I would like to ask my colleague what he thinks the rationale is behind the government issuing these maximum penalties? Recently the government stood and said it was getting serious with the crystal meth business and would issue some maximum penalties when it knows full well, as in the courts in particular in British Columbia, that the penalties even for crystal meth production are very low.

I would like him to explain the rationale to the people watching this, not necessarily to the other side because I do not think those members will ever understand it. Could he perhaps give us an idea of how we can get around this inability to get the judges and the lawyers in the land to commit to discretionary decision-making that is conservative as opposed to lucrative for the criminal?

Criminal Code
Government Orders

4:45 p.m.

Conservative

Art Hanger Calgary Northeast, AB

Mr. Speaker, the member for Abbotsford has contributed a great deal, both in this country and this House, to the issue of sentencing and the issue of the drug debate and the lack of drug law enforcement in this country. I appreciate his question.

By the way, what is the rationale? I would like to poll the members across to see if there is some sort of consensus about why there are low sentences even though legislation may come out with maximums that sound really tough. What is really behind that? The rhetoric makes it sound tough, but when it comes to the reality of the way the courts work in our nation, will tough sentences ever be delivered? Is that what is behind this?

I go back to the days of the Trudeau era of the Liberal government and men like Warren Allmand wanting to cut the feet out from underneath sound judicial reasoning. If we want to talk about changing the sentencing program, we just have to look at that man to see what he has done in this nation, all the way from murder on down.

At that time capital punishment was still around. He rationalized it away. People in this country were never consulted, but he rationalized it away, saying that we could not put a man in jail for life. It is a waste of a life, he said. I think those were his words.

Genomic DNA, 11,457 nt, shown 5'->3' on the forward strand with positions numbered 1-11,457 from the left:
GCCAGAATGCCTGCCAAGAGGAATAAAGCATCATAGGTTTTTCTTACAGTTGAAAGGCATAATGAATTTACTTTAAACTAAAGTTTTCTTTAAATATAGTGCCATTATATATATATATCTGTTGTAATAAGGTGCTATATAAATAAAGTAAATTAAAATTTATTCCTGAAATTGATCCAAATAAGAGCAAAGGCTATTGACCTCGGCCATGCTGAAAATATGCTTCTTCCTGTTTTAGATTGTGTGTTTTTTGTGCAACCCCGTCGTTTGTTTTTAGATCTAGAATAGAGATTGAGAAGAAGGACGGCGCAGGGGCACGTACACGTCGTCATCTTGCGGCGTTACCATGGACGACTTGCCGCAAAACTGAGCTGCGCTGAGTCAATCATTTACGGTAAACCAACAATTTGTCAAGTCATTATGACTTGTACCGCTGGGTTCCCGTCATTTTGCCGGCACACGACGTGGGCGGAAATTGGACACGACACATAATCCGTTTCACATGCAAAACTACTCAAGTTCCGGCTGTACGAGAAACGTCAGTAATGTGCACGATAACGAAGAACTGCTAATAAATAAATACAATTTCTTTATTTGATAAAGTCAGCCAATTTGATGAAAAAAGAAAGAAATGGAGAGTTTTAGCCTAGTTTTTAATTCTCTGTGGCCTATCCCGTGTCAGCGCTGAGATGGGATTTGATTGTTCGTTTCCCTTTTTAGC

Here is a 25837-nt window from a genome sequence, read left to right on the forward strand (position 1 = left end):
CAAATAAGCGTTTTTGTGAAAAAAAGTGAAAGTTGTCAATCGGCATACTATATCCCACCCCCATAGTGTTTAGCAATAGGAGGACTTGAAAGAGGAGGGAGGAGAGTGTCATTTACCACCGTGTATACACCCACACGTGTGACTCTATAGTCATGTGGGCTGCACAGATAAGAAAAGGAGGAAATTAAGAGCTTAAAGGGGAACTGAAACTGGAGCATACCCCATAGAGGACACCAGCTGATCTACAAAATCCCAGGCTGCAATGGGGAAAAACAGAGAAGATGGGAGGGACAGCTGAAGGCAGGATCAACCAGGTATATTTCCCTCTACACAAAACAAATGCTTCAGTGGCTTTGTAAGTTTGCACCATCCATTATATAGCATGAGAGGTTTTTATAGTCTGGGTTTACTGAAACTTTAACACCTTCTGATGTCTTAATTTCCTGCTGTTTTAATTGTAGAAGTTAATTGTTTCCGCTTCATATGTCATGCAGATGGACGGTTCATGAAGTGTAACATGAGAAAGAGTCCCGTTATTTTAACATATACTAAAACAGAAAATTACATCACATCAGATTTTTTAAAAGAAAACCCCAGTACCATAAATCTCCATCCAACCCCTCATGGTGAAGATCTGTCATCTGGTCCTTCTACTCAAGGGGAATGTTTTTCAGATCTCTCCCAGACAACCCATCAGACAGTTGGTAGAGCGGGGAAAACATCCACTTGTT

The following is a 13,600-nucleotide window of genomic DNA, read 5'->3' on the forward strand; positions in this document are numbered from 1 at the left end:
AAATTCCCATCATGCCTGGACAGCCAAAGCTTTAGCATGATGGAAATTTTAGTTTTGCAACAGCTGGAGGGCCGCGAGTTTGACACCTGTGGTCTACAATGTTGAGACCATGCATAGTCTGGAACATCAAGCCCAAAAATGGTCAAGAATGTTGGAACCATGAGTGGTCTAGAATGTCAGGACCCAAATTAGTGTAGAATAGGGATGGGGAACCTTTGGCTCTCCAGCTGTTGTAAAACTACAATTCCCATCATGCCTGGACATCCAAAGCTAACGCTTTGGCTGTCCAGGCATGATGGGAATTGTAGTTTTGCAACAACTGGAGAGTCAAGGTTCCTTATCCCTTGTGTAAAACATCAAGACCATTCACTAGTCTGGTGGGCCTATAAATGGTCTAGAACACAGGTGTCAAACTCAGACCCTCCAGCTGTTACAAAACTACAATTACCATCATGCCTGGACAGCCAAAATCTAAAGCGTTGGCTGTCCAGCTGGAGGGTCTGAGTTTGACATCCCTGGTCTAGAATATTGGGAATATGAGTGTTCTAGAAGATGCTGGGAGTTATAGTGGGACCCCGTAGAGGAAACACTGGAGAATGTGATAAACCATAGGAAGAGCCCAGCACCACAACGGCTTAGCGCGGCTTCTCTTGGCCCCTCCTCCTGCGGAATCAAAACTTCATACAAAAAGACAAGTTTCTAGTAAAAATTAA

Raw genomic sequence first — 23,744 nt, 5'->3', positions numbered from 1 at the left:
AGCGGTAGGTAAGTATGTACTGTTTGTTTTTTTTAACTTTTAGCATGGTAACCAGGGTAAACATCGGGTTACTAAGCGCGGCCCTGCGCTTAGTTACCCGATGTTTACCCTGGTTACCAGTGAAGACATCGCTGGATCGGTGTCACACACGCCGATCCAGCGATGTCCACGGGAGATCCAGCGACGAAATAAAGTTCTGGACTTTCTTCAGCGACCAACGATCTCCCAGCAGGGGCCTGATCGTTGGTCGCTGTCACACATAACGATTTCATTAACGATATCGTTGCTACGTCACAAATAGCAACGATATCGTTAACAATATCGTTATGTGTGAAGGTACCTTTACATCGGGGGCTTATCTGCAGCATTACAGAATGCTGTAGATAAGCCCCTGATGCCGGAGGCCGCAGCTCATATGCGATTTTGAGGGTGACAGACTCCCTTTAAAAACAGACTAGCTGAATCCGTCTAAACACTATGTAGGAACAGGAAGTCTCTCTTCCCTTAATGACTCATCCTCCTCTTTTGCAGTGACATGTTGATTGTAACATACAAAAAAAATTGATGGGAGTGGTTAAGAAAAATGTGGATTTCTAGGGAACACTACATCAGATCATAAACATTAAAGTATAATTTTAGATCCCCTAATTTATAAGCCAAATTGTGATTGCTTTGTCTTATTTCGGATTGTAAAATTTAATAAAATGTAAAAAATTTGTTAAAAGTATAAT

As a result, he threw in the faint hope clause and down came the sentencing. At that time he laid down the law and shaped the future of what this country was going to look like from the judicial and the sentencing points of view. Shame on him, for he has jeopardized the safety of so many. I think that is really the philosophical root of what we see today. Unless somebody else explains otherwise to me, that is what I believe has happened.

Criminal Code
Government Orders

4:50 p.m.

Conservative

David Tilson Dufferin—Caledon, ON

Mr. Speaker, recently a court ruled on a sentence for someone who pleaded guilty in the ad scam scandal, in which there was theft of something like a million and a half dollars. The court said, “This man has been a good man. He has never committed crimes before. We will just send him home and we will let him give lectures on ethics to students at universities. That is what we are going to do”. That was his sentence for stealing a million and a half dollars.

I would like the member to comment again on minimum sentences. The minister says he is not going to go that way because it has not worked in other countries. Let us look at the section of Bill C-49 that was read out by the member for Winnipeg Centre. It talks about very serious offences. It says what the penalties are. It has been quoted several times. People can be sentenced to life imprisonment, but there is no minimum sentence. There is no guidance to the court, so someone could commit a very serious offence and some hotshot lawyer could come into the courtroom and say, “This is a good man. He has never done this before. Let us send him home”. And the man will spend his sentence at home.